Benefits of Interoperability. Apart from the obvious preparedness issues, there are any number of benefits to be gained by exercising with industry. Engagements would engender a greater understanding in terms of interoperability and help build a stronger relationship. Any effective partnership requires a solid appreciation of how each other operates, communicates and is likely to react when faced with certain circumstances. Periodic engagements would enhance the maritime sector’s expectations of Navy and reassure industry as to Navy’s ability to undertake and commitment to, maritime trade protection.

...interoperability is based on the clarity of the goal and shared attachment to a common purpose...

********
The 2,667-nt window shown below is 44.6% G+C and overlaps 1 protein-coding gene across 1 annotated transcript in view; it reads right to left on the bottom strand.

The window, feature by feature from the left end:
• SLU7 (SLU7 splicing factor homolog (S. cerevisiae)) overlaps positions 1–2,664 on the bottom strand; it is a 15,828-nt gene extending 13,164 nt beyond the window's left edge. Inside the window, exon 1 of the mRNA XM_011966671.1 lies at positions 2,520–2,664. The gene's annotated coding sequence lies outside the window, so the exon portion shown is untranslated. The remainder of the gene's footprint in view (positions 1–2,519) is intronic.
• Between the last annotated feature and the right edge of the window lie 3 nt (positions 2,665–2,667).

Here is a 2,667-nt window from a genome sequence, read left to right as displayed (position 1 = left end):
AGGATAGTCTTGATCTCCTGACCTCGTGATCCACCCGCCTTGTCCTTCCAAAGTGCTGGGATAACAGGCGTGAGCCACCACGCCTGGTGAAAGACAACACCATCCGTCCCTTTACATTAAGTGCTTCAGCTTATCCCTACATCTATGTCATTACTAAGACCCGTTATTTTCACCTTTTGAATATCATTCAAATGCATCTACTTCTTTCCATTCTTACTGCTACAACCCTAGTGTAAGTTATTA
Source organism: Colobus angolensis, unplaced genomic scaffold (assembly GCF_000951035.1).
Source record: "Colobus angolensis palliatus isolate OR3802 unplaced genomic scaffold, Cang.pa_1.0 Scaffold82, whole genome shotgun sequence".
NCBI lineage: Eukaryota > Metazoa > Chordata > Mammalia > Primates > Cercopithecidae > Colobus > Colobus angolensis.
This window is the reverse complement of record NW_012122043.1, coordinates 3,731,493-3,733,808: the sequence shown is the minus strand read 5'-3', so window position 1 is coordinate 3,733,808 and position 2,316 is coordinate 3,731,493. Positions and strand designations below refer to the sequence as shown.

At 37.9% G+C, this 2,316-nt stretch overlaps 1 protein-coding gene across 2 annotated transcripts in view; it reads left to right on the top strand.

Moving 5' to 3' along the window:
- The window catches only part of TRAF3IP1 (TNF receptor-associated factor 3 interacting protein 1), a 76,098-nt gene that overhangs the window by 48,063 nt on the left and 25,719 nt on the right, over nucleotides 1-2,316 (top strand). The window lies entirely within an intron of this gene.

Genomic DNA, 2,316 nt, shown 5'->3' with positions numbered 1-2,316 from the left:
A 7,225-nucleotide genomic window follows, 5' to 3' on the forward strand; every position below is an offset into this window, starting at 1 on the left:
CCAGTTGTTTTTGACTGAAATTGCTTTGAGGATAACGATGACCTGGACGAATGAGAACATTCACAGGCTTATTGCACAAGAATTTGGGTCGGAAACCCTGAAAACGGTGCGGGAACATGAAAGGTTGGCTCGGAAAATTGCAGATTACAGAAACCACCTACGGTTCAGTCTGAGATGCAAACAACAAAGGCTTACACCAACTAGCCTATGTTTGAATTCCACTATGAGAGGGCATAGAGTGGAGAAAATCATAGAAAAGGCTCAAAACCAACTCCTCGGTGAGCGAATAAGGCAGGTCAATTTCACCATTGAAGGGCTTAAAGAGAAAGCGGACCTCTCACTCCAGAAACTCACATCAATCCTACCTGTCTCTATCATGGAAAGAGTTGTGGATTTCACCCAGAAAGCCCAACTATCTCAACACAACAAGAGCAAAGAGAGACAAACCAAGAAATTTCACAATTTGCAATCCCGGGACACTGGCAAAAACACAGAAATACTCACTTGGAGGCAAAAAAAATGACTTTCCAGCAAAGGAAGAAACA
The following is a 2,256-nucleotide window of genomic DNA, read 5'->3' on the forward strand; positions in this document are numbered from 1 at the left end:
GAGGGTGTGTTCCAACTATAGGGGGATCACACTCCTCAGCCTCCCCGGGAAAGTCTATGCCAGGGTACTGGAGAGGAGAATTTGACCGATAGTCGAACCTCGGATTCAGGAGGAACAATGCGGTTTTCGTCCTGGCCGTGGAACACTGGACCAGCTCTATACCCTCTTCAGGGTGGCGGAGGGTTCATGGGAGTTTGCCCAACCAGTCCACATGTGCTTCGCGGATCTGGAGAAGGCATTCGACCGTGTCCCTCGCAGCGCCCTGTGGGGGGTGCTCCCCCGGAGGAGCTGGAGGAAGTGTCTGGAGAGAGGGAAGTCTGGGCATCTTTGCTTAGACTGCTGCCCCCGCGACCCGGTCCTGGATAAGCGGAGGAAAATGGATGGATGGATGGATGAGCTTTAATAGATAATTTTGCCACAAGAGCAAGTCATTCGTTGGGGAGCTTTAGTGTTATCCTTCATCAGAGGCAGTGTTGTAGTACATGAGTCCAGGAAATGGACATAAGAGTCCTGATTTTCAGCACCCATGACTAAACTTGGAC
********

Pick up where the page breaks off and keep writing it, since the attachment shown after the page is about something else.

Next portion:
VADM Tim Barrett, RAN, The Navy and the Nation

By practicing interoperability, Navy and industry would progressively become more comfortable in their respective preparations to be able to confidently work together, initially in a simulated exercise environment. Through periodic trade protection exercises, the relevant operational and tactical skills and knowledge could be developed by and then refined both by the warfighter and the merchant mariner, to prepare each for a future ‘global shock’ that might jeopardise Australia’s dependence on international trade. The outcomes of such engagements would undoubtedly prove invaluable to inform current and future trade protection-related operations, such as those undertaken during last year’s deployment of HMAS Toowoomba in supporting Operation SENTINEL and the International Maritime Security Construct (IMSC) initiative.